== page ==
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Accumulation of potentially toxic elements by sheep given diets containing soil and sewage sludge. 2. Effect of the ingestion of soils treated historically with sewage sludge

  • J. Hill (a1), B. A. Stark (a2), J. M. Wilkinson (a3), M. K. Curran (a4), I. J. Lean (a4), J. E. Hall (a5) and C. T. Livesey (a6)...

Abstract

Current European Union legislation will increase the level of disposal of sewage sludge to agricultural land in the next 10 years. This increase may lead to an increase in ingestion, by grazing animals, of herbage with elevated levels of potentially toxic elements (PTEs) derived from sludge adhered to the herbage or sewage sludge-amended soil resulting in the accumulation of PTEs in body tissues, especially the liver and kidney. To assess the possible accumulation of PTEs from soils treated historically with sewage sludge, eight groups of housed weaned lambs were given either dried grass as a sole food (grass control), or diets comprising dried grass (0·9 of total diet dry matter (DM)) and soil (0·1 of total diet DM) from two experimental sites, plots within which had been treated 14 years previously with different quantities of sewage sludge. Soils from the two sites (Cassington and Royston) had contrasting physical characteristics, pH and contents of calcium. The soil from the site at Cassington was slightly acidic (pH 6·0) and had a concentration of calcium of 7·92 g/kg DM whereas the soil from the site at Royston was alkaline (pH 8·0) and had a high concentration of calcium (23·5 g/kg DM). Plots at each site had a range of concentrations of cadmium (Cd) in the soil up to three times the United Kingdom (UK) statutory limit of 3 mg Cd per kg DM. The soils from these two sites were designated control — no amendment with sewage sludge (0·69 mg Cd per kg DM), low (3·55 mg Cd per kg DM), medium (6·63 mg Cd per kg DM) and high (8·82 mg Cd per kg DM; Cassington soil only). Voluntary DM intake of diets by weaned lambs (mean 1436 glday) was not affected significantly by any dietary treatment. The concentrations of Cd in liver increased (P < 0·001) from 0·061 and 0·072 mg/kg DM (Royston and Cassington control, respectively) to 0·218 and 0·403 mg/kg DM (Royston and Cassington medium, respectively) and 0·500 mg/kg DM (Cassington high). The concentrations of Pb in liver increased (P < 0·001) from 0·733 and 0·627 mg/kg DM (Royston and Cassington control, respectively) to 118 and 1·25 mg/kg DM (Royston and Cassington medium, respectively) and 1·18 mg/kg DM (Cassington high). Similar changes were observed for concentrations of Cd and Pb in kidney. A depletion of the concentration of Cu in the liver was observed in all treatments containing soil in the diet. The rate of accumulation of Cd in the liver ranged from 0 to 0·35 μg/g daily tissue DM growth and in the kidney ranged from 0 to 0·44 μg/g daily tissue DM growth. The rate of accumulation of Pb in the liver ranged from 0 to 6·01 μg/g daily tissue DM growth and in the kidney ranged from 0 to 0·63 μg/g daily tissue DM growth. No significant accumulation of PTEs was observed in muscle tissue. It is concluded that the current UK statutory limits for the concentrations ofCd and Pb in soils treated with sewage sludge should be reviewed in the light of these results, though they require confirmation in the grazing situation.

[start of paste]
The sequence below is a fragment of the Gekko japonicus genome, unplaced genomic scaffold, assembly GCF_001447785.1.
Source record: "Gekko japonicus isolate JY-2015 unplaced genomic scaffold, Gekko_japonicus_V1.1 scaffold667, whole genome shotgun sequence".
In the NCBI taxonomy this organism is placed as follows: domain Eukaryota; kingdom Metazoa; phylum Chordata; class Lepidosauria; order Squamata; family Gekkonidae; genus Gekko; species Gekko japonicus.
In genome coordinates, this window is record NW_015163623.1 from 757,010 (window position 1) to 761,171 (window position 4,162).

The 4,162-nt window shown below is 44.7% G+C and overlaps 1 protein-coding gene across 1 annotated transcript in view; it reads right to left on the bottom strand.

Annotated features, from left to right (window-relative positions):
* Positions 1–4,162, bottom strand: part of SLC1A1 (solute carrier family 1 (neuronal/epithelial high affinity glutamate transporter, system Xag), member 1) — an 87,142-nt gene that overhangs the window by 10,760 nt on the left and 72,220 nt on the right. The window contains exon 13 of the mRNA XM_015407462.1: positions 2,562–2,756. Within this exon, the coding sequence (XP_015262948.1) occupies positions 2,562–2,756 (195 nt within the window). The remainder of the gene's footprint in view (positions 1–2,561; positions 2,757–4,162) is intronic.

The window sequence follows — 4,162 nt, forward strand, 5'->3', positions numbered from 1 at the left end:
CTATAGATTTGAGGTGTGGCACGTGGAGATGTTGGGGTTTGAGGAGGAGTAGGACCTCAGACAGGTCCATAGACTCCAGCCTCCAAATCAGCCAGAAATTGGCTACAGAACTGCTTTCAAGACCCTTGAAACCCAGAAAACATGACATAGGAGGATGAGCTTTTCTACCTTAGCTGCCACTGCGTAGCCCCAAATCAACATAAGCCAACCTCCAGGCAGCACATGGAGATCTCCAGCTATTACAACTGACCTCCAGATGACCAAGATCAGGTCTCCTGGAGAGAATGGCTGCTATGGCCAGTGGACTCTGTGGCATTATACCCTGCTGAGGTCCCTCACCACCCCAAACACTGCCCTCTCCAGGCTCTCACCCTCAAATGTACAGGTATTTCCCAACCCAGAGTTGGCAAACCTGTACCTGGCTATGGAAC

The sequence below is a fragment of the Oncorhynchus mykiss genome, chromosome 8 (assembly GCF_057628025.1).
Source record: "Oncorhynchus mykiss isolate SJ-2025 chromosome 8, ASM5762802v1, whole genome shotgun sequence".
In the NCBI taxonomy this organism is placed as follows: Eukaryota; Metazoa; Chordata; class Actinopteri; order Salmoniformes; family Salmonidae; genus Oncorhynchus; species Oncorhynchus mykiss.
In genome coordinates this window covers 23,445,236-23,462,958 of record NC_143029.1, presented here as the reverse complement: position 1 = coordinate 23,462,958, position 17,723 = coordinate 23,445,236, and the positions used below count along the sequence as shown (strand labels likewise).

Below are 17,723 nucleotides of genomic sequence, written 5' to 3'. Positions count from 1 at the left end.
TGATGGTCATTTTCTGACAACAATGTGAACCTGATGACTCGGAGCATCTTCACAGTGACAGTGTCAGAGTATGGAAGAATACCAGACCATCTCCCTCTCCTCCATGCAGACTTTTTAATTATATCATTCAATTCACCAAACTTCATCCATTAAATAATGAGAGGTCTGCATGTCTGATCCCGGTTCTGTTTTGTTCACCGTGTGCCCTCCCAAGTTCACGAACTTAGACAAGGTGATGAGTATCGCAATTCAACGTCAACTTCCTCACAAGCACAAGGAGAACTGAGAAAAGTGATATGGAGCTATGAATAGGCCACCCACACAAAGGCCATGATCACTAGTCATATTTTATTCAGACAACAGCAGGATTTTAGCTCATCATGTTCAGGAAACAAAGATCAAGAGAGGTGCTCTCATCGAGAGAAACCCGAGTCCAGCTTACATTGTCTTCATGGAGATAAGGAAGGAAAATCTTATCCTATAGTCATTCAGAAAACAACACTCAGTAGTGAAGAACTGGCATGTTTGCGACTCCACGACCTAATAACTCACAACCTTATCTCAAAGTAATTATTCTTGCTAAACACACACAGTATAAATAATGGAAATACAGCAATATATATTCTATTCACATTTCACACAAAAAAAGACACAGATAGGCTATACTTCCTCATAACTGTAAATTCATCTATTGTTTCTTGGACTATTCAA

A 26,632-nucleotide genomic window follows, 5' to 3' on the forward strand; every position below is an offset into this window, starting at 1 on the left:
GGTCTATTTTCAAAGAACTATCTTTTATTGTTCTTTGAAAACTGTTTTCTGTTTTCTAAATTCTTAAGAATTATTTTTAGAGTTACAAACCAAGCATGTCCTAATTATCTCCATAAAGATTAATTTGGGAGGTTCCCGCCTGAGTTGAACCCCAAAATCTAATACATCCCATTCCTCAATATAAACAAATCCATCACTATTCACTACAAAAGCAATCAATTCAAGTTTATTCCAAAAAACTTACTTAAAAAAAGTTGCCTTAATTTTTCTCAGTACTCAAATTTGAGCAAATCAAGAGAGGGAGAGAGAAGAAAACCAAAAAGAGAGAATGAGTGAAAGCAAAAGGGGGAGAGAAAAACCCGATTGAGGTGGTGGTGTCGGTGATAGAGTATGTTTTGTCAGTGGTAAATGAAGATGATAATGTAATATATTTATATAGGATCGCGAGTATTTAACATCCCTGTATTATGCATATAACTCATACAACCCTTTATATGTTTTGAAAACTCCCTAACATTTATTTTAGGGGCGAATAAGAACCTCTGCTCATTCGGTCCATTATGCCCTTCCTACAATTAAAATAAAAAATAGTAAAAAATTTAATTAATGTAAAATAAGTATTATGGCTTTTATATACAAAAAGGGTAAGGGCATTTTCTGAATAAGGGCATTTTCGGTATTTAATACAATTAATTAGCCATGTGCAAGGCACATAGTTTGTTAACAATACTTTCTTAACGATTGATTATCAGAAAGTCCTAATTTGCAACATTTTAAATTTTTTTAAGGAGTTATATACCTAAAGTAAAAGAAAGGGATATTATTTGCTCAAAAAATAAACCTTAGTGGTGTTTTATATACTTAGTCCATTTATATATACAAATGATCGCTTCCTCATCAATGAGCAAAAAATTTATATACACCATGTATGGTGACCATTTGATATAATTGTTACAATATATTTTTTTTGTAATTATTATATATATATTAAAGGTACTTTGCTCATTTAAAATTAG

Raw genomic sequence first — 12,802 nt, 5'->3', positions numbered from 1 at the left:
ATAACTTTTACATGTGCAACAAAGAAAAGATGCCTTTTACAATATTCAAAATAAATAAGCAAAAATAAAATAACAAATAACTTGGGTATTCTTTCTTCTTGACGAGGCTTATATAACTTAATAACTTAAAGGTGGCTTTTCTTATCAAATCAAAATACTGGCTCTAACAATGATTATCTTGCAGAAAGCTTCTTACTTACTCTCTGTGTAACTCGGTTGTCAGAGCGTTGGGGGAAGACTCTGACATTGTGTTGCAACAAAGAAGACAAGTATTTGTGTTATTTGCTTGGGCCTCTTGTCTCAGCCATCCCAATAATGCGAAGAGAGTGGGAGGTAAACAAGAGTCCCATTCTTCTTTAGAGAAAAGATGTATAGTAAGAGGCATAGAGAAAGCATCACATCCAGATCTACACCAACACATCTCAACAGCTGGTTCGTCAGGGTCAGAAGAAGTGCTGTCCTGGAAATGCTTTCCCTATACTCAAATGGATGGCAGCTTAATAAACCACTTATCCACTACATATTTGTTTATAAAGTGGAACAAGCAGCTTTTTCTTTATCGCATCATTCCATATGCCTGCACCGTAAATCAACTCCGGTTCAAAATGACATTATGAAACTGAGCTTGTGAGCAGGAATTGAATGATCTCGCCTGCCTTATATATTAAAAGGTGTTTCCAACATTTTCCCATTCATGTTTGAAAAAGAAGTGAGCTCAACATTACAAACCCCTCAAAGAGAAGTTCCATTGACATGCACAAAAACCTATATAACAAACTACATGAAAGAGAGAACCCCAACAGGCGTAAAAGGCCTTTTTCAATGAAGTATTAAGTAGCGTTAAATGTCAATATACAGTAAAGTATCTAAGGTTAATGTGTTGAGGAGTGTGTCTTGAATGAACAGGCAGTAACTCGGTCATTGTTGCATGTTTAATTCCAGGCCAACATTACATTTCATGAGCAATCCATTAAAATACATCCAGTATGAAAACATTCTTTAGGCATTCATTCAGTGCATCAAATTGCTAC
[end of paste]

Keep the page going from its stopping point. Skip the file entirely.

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References

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Keywords

Accumulation of potentially toxic elements by sheep given diets containing soil and sewage sludge. 2. Effect of the ingestion of soils treated historically with sewage sludge

  • J. Hill (a1), B. A. Stark (a2), J. M. Wilkinson (a3), M. K. Curran (a4), I. J. Lean (a4), J. E. Hall (a5) and C. T. Livesey (a6)...

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